Obamacare—It's worse than the Supremes, says Larry Kudlow. Is a taxypayer bailout in store?» Read More
On the eve of the GOP primaries, here’s the big question: What must we do to restore America’s long-term economic-growth performance?
Janet Yellen is offering a back-to-the-'50s approach to interest rates, says Larry Kudlow. He thinks she's right, though for many wrong reasons.
Larry Kudlow cautions 2016 candidates on both sides: Bank bashing won't work.
The GOP will lose the 2016 election without a sensible immigration-reform plan, says Larry Kudlow.
Free trade with Asia will give the US economy the boost it needs right now, says Larry Kudlow.
A message to GOP presidential candidates: Snarking Hillary is not the way to the White House. A positive economic-growth vision is.
Here's a challenge for Hillary Clinton: Return to a JFK growth agenda. But it looks like she's going the wrong way, says Larry Kudlow.
Tougher sanctions are needed on Iran to make it change its terrorist ways, says Larry Kudlow.
We can do a lot better, but America is still a very resilient place, says Larry Kudlow.
Retired Gen. Petraeus joined Netanyahu in saying it is Iran, not ISIS, that is the real enemy. So why is the US trying to do business with Iran?
Despite criticisms from the financial commentariat, both theory and evidence argue for a strong and stable dollar, says Larry Kudlow.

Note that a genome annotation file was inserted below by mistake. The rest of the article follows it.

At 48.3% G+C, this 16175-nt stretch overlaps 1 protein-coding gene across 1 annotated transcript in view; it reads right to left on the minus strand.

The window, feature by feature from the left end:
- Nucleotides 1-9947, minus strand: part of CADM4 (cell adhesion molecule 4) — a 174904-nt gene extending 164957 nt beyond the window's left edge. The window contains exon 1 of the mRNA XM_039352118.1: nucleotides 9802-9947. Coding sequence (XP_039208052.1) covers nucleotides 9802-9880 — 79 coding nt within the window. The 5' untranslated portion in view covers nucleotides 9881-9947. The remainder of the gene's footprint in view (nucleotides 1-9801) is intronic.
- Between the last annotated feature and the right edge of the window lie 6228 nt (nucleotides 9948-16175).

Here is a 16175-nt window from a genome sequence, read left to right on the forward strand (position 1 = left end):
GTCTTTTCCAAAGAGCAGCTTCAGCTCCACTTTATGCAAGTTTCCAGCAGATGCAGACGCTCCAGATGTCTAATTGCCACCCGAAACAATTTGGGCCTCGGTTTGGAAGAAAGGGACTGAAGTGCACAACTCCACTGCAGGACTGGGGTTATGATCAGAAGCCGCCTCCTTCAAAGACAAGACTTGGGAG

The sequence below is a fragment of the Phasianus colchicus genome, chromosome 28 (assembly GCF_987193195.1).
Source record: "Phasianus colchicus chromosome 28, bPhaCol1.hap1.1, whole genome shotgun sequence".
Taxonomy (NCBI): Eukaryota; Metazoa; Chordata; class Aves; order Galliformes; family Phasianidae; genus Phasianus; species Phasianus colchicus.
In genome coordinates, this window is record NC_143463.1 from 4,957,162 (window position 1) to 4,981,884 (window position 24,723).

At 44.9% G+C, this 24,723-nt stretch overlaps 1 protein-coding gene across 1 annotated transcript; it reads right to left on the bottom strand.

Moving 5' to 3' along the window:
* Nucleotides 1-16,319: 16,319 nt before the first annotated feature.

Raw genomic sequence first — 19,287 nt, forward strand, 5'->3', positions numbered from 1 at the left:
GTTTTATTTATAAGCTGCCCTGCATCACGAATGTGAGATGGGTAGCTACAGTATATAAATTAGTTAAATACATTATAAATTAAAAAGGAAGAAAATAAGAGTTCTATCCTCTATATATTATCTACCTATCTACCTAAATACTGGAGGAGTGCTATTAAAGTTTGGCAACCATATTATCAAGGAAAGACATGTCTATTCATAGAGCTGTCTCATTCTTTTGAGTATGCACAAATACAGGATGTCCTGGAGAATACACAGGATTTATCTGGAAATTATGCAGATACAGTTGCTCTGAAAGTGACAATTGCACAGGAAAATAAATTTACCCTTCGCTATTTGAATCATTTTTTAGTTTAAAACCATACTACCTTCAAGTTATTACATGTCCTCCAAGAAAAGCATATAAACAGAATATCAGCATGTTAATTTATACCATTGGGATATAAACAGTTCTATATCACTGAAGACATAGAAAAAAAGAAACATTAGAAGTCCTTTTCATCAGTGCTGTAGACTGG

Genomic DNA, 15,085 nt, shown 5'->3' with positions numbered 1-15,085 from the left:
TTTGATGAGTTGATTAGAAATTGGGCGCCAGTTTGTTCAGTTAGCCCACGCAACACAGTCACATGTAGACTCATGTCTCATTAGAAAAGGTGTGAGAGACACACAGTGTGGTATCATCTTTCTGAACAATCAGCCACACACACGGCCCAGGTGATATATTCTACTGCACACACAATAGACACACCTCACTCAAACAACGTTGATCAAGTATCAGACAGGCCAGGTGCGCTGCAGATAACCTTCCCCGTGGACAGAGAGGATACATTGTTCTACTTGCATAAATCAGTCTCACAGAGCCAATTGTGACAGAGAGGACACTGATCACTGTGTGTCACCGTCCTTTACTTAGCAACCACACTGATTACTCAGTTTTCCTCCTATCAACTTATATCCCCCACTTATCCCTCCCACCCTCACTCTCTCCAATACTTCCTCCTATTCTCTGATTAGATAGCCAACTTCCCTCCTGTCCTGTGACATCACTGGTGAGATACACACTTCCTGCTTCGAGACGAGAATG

So Hillary Clinton says she didn't break any White House or State Department rules. Larry Kudlow doesn't think that defense will fly.
It might be time for a military man in the White House—a man like Rick Perry—says Larry Kudlow.
Republicans attacking Janet Yellen should be careful what they wish for, says Larry Kudlow.
Rudy Guiliani grabbed all the headlines at a recent dinner but a few points by Wisconsin Gov. Scott Walker are not to be missed, says Larry Kudlow.
Just in time for Presidents' Day, Larry Kudlow finds a liberal lesson for the GOP.
Here's what the GOP needs to do now that Mitt Romney has dropped out of the 2016 race, says Larry Kudlow.
Rather than name-calling President Obama's proposals, Republicans must draw a line between their worldview and his lack of economic sense.
Many pundits have written off cooperation between Obama and the GOP-controlled Congress. But not so fast, says Scott Paul.
Recent moves by the Swiss and Chinese are about one thing: credibility. Washington, on the other hand, has zero credibility, says hedge-fund manager Bill Ehrman.